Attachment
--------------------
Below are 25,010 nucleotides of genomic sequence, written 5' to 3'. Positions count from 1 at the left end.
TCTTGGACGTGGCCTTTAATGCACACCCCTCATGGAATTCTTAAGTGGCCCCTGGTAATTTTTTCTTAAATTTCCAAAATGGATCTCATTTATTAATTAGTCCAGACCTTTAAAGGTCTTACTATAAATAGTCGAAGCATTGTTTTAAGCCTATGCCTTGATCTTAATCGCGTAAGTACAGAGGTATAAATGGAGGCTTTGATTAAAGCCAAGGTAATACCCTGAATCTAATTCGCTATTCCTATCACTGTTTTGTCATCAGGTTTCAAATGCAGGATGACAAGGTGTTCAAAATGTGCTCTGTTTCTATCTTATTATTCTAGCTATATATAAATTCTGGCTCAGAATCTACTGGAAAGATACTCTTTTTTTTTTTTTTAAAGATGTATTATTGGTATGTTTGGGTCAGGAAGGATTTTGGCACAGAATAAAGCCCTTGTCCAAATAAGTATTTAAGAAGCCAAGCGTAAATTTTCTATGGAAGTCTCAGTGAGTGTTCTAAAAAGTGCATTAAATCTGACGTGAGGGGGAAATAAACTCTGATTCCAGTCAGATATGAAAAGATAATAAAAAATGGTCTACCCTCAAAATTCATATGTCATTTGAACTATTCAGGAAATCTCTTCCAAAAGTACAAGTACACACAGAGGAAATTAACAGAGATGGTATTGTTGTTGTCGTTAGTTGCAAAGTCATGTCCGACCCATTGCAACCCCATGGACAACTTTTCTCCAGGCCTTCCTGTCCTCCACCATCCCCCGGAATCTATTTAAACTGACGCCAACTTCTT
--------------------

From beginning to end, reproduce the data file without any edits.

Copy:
Below are 25,010 nucleotides of genomic sequence, written 5' to 3'. Positions count from 1 at the left end.
TCTTGGACGTGGCCTTTAATGCACACCCCTCATGGAATTCTTAAGTGGCCCCTGGTAATTTTTTCTTAAATTTCCAAAATGGATCTCATTTATTAATTAGTCCAGACCTTTAAAGGTCTTACTATAAATAGTCGAAGCATTGTTTTAAGCCTATGCCTTGATCTTAATCGCGTAAGTACAGAGGTATAAATGGAGGCTTTGATTAAAGCCAAGGTAATACCCTGAATCTAATTCGCTATTCCTATCACTGTTTTGTCATCAGGTTTCAAATGCAGGATGACAAGGTGTTCAAAATGTGCTCTGTTTCTATCTTATTATTCTAGCTATATATAAATTCTGGCTCAGAATCTACTGGAAAGATACTCTTTTTTTTTTTTTTAAAGATGTATTATTGGTATGTTTGGGTCAGGAAGGATTTTGGCACAGAATAAAGCCCTTGTCCAAATAAGTATTTAAGAAGCCAAGCGTAAATTTTCTATGGAAGTCTCAGTGAGTGTTCTAAAAAGTGCATTAAATCTGACGTGAGGGGGAAATAAACTCTGATTCCAGTCAGATATGAAAAGATAATAAAAAATGGTCTACCCTCAAAATTCATATGTCATTTGAACTATTCAGGAAATCTCTTCCAAAAGTACAAGTACACACAGAGGAAATTAACAGAGATGGTATTGTTGTTGTCGTTAGTTGCAAAGTCATGTCCGACCCATTGCAACCCCATGGACAACTTTTCTCCAGGCCTTCCTGTCCTCCACCATCCCCCGGAATCTATTTAAACTGACGCCAACTTCTT